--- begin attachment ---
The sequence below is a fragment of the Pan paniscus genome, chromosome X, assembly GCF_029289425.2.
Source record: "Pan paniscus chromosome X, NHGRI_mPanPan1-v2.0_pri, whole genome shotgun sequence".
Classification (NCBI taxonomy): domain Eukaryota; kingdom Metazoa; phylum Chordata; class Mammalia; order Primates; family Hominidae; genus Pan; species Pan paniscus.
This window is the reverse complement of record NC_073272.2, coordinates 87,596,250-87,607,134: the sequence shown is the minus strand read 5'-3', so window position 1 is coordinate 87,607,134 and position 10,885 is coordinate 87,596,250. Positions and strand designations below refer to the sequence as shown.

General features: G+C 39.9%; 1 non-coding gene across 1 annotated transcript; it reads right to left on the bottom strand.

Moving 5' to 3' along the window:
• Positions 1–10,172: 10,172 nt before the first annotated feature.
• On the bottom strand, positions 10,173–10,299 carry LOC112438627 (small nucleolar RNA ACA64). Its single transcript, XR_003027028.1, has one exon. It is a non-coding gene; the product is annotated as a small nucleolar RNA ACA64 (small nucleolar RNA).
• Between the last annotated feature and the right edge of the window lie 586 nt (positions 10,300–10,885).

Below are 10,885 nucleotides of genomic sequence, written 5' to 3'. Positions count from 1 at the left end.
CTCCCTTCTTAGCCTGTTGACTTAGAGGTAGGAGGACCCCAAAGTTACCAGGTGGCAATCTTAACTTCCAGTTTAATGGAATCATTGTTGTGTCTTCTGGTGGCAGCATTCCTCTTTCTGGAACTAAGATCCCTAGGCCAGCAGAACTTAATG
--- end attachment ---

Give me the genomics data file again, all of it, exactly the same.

The sequence below is a fragment of the Pan paniscus genome, chromosome X, assembly GCF_029289425.2.
Source record: "Pan paniscus chromosome X, NHGRI_mPanPan1-v2.0_pri, whole genome shotgun sequence".
Classification (NCBI taxonomy): domain Eukaryota; kingdom Metazoa; phylum Chordata; class Mammalia; order Primates; family Hominidae; genus Pan; species Pan paniscus.
This window is the reverse complement of record NC_073272.2, coordinates 87,596,250-87,607,134: the sequence shown is the minus strand read 5'-3', so window position 1 is coordinate 87,607,134 and position 10,885 is coordinate 87,596,250. Positions and strand designations below refer to the sequence as shown.

General features: G+C 39.9%; 1 non-coding gene across 1 annotated transcript; it reads right to left on the bottom strand.

Moving 5' to 3' along the window:
• Positions 1–10,172: 10,172 nt before the first annotated feature.
• On the bottom strand, positions 10,173–10,299 carry LOC112438627 (small nucleolar RNA ACA64). Its single transcript, XR_003027028.1, has one exon. It is a non-coding gene; the product is annotated as a small nucleolar RNA ACA64 (small nucleolar RNA).
• Between the last annotated feature and the right edge of the window lie 586 nt (positions 10,300–10,885).

Below are 10,885 nucleotides of genomic sequence, written 5' to 3'. Positions count from 1 at the left end.
CTCCCTTCTTAGCCTGTTGACTTAGAGGTAGGAGGACCCCAAAGTTACCAGGTGGCAATCTTAACTTCCAGTTTAATGGAATCATTGTTGTGTCTTCTGGTGGCAGCATTCCTCTTTCTGGAACTAAGATCCCTAGGCCAGCAGAACTTAATG